You hope it never comes down to divorce, but you have to be realistic with today's numbers suggesting that over half of all marriages are going to end in divorce. The rules for divorce are different from state to state, and Minnesota is one of the states that rewards alimony and rewards it generously in many cases. If there is absolutely no other way to reconcile and marriage counseling hasn't worked, then couples splitting in Minnesota will want to be aware of the divorce and alimony laws in the state. Judges award alimony in Minnesota in accordance with several laws that specifically deal with this divorce court issue.
Divorcees wanting alimony must make a request for it, and then qualify based on state code in order to receive payments. Judges enjoy a wide range of powers when it comes to awarding alimony, as very few limits are put on the practice, which can be very good or very bad depending on which side of the fence a person is on with Minnesota alimony rulings or considering who the individual judge is. This is a basic informational guide for individuals who need information, and not a legal resource. But if you want to know the basics, the following information is some of the basic stuff you will want to know about Minnesota alimony practices, as of 2010. Remember that over time some of these laws and practices could possibly change.
What About Marriage Counseling?
Sometimes, whether we like it or not, divorce might be the best or only recourse. But many times small problems and stress become the giant rifts that can sink marriage. Whether it's through sitting down and having open and honest conversations, reading marriage counseling books, or even seeing a professional marriage counselor, these are all steps that should be taken before settling on divorce. Divorce law in Minnesota can be particularly harsh, making it very difficult if not impossible for the person paying alimony to crawl back up to even. Exhaust every option before settling on divorce.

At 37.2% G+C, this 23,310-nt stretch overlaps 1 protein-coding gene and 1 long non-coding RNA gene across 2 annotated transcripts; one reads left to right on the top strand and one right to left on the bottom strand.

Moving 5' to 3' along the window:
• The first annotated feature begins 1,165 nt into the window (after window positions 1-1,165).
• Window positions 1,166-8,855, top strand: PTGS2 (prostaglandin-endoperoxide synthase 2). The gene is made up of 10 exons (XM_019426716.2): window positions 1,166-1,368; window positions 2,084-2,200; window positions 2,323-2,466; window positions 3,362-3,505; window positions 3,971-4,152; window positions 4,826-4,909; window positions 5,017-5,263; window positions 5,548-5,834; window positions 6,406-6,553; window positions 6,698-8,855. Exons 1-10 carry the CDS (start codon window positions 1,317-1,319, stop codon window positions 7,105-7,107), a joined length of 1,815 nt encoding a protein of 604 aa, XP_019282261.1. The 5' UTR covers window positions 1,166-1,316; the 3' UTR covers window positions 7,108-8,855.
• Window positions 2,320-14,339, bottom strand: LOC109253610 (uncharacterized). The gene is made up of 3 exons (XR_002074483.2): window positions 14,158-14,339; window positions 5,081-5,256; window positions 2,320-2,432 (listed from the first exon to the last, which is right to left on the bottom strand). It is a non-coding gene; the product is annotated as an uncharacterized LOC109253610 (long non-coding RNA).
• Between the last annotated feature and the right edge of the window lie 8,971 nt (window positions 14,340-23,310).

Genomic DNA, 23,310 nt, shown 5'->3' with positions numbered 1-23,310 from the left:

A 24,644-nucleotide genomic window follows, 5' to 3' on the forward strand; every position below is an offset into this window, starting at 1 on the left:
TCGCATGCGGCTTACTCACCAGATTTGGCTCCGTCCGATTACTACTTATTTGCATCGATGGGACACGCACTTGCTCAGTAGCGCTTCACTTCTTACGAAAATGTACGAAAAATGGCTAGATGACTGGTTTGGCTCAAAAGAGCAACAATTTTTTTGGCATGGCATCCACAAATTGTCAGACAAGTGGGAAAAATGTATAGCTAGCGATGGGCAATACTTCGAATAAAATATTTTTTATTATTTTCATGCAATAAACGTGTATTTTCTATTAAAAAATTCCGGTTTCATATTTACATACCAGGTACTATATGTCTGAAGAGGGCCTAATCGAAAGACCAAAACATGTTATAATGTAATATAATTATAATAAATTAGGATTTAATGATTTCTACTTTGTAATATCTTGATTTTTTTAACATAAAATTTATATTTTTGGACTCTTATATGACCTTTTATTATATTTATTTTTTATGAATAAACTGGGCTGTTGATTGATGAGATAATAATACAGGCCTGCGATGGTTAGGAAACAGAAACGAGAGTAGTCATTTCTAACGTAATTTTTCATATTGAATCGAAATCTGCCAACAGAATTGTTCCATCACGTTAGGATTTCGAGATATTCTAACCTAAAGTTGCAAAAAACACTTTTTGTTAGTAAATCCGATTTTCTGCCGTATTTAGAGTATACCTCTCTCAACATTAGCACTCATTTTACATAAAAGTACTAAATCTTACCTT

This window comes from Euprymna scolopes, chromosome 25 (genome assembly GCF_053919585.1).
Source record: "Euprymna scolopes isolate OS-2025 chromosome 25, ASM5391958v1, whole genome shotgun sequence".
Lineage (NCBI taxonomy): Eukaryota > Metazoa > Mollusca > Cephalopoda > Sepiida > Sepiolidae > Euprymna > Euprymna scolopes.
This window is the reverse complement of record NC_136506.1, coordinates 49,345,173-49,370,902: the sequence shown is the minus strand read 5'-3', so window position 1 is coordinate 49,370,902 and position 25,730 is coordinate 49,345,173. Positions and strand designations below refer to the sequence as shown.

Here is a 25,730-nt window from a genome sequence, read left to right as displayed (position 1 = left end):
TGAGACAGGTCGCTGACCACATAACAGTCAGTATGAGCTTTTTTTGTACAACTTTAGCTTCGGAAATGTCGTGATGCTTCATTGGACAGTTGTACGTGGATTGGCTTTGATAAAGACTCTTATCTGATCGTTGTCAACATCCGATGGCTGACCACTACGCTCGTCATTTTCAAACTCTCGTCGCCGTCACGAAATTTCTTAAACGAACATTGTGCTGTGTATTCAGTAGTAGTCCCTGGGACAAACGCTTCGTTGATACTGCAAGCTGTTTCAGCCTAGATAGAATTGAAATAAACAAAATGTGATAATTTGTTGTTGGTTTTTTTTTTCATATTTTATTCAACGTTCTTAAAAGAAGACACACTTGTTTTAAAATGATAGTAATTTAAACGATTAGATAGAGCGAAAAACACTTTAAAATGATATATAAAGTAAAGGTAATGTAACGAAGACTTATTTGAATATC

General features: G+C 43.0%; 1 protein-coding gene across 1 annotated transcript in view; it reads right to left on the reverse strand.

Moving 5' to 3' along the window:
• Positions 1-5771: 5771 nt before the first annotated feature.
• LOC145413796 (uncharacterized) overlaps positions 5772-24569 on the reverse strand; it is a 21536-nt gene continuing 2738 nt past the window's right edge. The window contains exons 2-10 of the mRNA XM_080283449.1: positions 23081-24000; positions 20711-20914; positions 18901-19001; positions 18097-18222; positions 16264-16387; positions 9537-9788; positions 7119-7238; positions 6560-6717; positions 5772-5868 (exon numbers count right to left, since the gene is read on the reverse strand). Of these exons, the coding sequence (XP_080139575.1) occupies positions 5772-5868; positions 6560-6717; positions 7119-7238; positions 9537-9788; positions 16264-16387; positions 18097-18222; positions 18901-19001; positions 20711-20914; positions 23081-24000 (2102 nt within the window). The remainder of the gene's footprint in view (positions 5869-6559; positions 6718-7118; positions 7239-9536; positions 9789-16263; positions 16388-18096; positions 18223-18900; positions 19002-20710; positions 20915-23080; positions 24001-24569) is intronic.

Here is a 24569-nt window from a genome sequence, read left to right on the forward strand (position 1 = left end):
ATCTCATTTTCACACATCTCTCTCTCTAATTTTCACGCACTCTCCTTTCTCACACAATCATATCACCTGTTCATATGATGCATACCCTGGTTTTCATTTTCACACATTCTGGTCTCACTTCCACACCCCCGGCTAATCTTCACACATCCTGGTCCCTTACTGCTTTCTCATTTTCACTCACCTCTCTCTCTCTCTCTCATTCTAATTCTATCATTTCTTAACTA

Minnesota Alimony Prerequisites
There are a few prerequisites that must be met for alimony to be awarded in the state of Minnesota. In fact, there are 5 prerequisites that must be met before any alimony can be awarded to either side by the judge. The five conditions are:
* One side must formally seek alimony
* There must be a notable difference in standard of living
* The party requesting alimony has custody of any children (this can automatically lead to alimony)
* Alimony is needed for self-support or a reasonable lifestyle
* The requester lacks the proper skills or education to reasonably be expected to provide a sustainable lifestyle for themselves.
The first condition is that one of the people involved in the divorce must formally seek alimony. If no claim is made, then alimony will not simply be awarded. The judges in Minnesota have many powers when it comes to alimony, but they cannot force payments if no formal request is made. The standard of living can mean a lot of things. By Minnesota law, alimony isn't just the minimum to get by, but enough to help the person maintain the lifestyle that he or she is used to in the marriage. This can make alimony extremely costly.
If additional help is warranted for self-support, a reasonable lifestyle, or for providing for a child, then the judge can award alimony under those conditions.
Minnesota Alimony Rules, Regulations, and Guidelines
There are several guidelines and rules that govern how alimony is handled in the state. The basis for all alimony payments is the standard of living that the couple enjoyed while married as opposed to the standard of living the person asking for alimony will have without any help. Any difference between those two is the basis for the amount of alimony that will be paid. If the person asking for alimony ends up making more income or having a higher quality of life than the payer, then alimony payments can be challenged and canceled.
Duration of Alimony
Unless otherwise stated, Minnesota alimony law is written to encourage permanent alimony from one partner to another until one of the members dies or the receiving party gets re-married. As of 2010, it is very difficult to get alimony requests waived in the state without strong evidence arguing that it is an appropriate move. In addition, a judge in Minnesota can legally waive a prenuptial agreement and award alimony on the basis that the standards of income or living changed dramatically from the time the agreement was made to the time of divorce. If this sounds scary and out of control, many people victimized by this power would agree with you.
This means that in the state of Minnesota you must assume, even if you have a partner who signed a prenuptial agreement, that you will owe alimony for your lifetime or until the other person becomes legally married once again.